(4) The girl1 that the grandma drew t1 is very kind.
For example, sentence (4) includes an object relative clause. In object relatives, the object of the relative clause (in this case, the girl) moves to a position earlier in the sentence1. When the object the girl moves, it leaves behind a trace in the embedded object position. Thus, to correctly understand such a sentence, the appropriate syntactic structure of the sentence should be constructed. This structure should include the moved element in the correct syntactic position, the relativizer (embedding marker), and an empty element, a trace of movement, should be placed in the correct position. This is not enough, though. In order to understand the role of the moved element, the chain should be established, namely, the link between the original position and the moved argument (illustrated by the arrow in 4).
A step-by-step description of the parsing the hearer needs to perform in order to understand who did what to whom in an object relative like (4) would be the following: upon hearing the NP the girl, the hearer is waiting for a thematic role for this NP. Once the word that is heard, the NP needs to be stored in a syntactic STM store until it can receive its role, and the search for a gap, the position from which this NP has moved, begins. When the subject NP the grandma arrives, it is also put into the syntactic store, until the verb finally arrives. When the verb arrives, the hearer accesses its entry in the syntactic lexicon together with the thematic roles it assigns. Then, the subject receives the thematic role of the Agent, the gap (trace) is postulated, and the moved element is re-accessed at this point. In processing terms, this is where the chain is constructed, between the moved element and the position in which it originated. One may think of this stage in processing terms as the re-activation of the correct antecedent at the gap (Nicol and Swinney, 1989). Impaired comprehension of a sentence with movement can result from a deficit in either of these operations.
In the current study we tried to determine which of these operations is responsible for the difficulty hearing impaired children have with object relatives. We made a distinction between the steps that require constructing the syntactic structure of the object relative clause, including the assumption of a trace, and operations related to the identification of the thematic role of the moved element (the reactivation of the appropriate NP in the trace position and the assignment of the Theme role to it).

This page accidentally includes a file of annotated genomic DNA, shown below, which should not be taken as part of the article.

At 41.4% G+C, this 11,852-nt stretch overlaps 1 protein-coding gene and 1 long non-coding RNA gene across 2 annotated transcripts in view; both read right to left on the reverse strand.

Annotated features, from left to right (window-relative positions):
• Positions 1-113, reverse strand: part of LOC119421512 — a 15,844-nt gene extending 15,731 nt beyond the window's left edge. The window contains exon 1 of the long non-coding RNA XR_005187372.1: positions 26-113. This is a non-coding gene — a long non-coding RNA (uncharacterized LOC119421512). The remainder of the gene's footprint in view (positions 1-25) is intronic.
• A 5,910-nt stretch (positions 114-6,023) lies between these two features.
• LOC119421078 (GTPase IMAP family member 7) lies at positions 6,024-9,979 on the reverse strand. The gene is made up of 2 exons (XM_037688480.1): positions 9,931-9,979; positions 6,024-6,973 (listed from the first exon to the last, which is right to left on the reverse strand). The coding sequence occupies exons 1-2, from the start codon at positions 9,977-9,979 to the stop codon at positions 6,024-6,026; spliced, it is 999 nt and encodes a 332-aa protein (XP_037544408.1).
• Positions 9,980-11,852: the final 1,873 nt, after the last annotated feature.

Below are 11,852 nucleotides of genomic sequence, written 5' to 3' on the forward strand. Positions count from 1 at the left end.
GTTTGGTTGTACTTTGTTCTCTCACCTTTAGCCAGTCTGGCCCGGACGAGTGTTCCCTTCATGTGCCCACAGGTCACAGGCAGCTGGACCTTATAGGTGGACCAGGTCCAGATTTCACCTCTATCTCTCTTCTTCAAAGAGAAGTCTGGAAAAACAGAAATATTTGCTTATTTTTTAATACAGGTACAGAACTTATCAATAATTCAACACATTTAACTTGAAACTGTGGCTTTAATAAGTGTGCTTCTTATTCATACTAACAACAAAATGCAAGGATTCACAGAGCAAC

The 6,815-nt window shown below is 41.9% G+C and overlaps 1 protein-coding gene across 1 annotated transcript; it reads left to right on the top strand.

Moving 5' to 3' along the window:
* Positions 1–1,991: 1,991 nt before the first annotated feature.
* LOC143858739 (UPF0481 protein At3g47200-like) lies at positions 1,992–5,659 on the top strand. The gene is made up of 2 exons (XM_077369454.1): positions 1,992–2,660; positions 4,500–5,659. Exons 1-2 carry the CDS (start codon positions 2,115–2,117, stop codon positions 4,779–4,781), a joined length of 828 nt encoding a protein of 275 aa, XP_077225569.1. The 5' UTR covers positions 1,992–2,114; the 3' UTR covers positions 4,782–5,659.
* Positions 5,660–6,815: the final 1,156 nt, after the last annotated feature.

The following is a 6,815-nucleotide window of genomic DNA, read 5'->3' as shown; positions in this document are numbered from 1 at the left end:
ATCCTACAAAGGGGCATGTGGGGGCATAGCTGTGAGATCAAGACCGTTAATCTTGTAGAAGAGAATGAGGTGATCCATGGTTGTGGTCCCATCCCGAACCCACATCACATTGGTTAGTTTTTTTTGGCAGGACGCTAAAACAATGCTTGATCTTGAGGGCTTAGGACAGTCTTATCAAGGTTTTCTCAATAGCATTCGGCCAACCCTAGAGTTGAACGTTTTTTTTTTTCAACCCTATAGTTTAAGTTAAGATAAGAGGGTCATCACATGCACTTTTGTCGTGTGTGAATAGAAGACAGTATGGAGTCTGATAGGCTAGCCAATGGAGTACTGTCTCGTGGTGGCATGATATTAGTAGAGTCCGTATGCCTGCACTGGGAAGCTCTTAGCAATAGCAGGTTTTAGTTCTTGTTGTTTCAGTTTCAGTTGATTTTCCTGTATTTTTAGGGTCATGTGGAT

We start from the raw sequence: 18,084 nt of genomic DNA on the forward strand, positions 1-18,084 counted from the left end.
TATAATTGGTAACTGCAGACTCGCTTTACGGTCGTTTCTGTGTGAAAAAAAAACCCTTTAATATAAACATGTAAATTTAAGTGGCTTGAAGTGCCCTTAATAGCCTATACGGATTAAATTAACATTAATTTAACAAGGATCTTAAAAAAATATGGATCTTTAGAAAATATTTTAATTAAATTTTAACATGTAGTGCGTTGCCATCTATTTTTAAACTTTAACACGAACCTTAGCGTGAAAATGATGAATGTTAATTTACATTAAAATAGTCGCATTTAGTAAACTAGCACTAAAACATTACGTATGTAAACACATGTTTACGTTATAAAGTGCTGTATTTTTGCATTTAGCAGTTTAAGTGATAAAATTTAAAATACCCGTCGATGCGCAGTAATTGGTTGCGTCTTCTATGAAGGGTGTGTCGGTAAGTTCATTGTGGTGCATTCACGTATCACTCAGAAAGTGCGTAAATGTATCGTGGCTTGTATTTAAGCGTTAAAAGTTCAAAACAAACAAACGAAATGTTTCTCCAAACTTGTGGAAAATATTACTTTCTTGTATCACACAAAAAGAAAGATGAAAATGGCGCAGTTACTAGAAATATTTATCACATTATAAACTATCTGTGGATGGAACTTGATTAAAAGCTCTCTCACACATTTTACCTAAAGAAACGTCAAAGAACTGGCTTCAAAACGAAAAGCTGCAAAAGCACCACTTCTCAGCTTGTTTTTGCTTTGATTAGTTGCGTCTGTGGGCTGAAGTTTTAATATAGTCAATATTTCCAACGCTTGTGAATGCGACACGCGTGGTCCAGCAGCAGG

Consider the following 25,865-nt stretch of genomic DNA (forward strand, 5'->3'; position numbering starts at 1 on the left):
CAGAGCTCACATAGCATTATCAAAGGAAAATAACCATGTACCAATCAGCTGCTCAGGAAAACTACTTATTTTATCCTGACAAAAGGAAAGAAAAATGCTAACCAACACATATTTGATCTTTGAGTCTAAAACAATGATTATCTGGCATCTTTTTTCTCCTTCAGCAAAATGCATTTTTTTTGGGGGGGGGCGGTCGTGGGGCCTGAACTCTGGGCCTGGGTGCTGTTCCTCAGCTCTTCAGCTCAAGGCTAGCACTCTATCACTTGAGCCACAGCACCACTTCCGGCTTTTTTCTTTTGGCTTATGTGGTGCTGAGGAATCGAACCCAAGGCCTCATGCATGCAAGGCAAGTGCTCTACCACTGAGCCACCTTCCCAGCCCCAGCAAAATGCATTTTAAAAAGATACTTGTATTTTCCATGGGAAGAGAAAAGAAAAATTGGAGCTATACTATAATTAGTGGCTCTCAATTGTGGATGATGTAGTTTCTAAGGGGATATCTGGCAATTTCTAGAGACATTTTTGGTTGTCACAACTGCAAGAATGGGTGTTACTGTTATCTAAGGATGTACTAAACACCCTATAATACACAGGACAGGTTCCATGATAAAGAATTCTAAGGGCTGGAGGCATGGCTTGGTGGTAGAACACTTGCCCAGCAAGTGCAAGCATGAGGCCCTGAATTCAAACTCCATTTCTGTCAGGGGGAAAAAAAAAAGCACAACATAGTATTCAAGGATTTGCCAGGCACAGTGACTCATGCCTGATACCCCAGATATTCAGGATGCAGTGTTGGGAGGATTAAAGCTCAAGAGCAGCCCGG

We used a task that allowed us to separately evaluate structure building and thematic role assignment to a moved NP. This task was already used to identify the source of the deficit in the comprehension of movement-derived sentences in children with syntactic SLI and in individuals with agrammatic aphasia (Friedmann et al., 2006; Friedmann and Novogrodsky, 2007). This task used the fact that the correct pronunciation of noun-verb heterophonic homographs (i.e., words that are written the same but sound differently, like dove) in oral reading requires the analysis of the syntactic position of the homograph. For example, in sentence (5), the word dove appears as the object, and is therefore read as a noun (/dᴧv/), whereas in sentence (6) it appears as the main verb, and therefore read as a verb (/do℧v/).
(5) We saw a dove flying in the sky.
(6) The dolphin dove into the river.
The dependency between correct reading aloud and the construction of the syntactic structure of the sentence served us to evaluate the way children with hearing impairment process relative clauses. We asked the participants to read aloud object relatives in which a noun-verb heterophonic homographs appeared immediately after the trace position. Thus, to read the homograph correctly in these sentences, the reader would have to be able to construct a trace after the verb, at the object position. For example, to read correctly the homograph presents in sentence (7), the reader has to know that the object of received is the trace of the chart, and therefore presents cannot be the object of received, and is rather the main verb. However, if the trace is not identified, the embedded verb received might be missing an object, so the homograph might be read as a noun, the object of received.
(7) The column chart1 [that the scientist received t1] presents the reading of the two groups.
Hebrew orthography allows for many degrees of freedom in the conversion of graphemes to phonemes: not all the vowels are represented in writing, some consonant letters are phonologically ambiguous, and the stress position is not marked (Friedmann and Lukov, 2008). This creates many heterophonic homographs, and for many of them one reading is a noun and the other is a verb. Many of these homographs can be used in a study of children's comprehension, because both their meanings are well-known to children.
The word MXBRT , for example, can be read, because of the underrepresentation of vowels in Hebrew, either as a noun, /maxberet/, notebook, or as a verb, /mexaberet/, creates-feminine-3rd person-singular. Example (8) shows a sentence we used, in which the reader needs to parse the sentence and identify the syntactic role of this homograph in order to read it in a way that is appropriate for the sentence. In (8), the homograph MXBRT functions as the main verb, and is located immediately after the trace position.
(8) Ha-ganenet she-ha-yalda ohevet t1 MXBRT sipurim.
The-kindergarten-teacher1 that-the-girl loves t1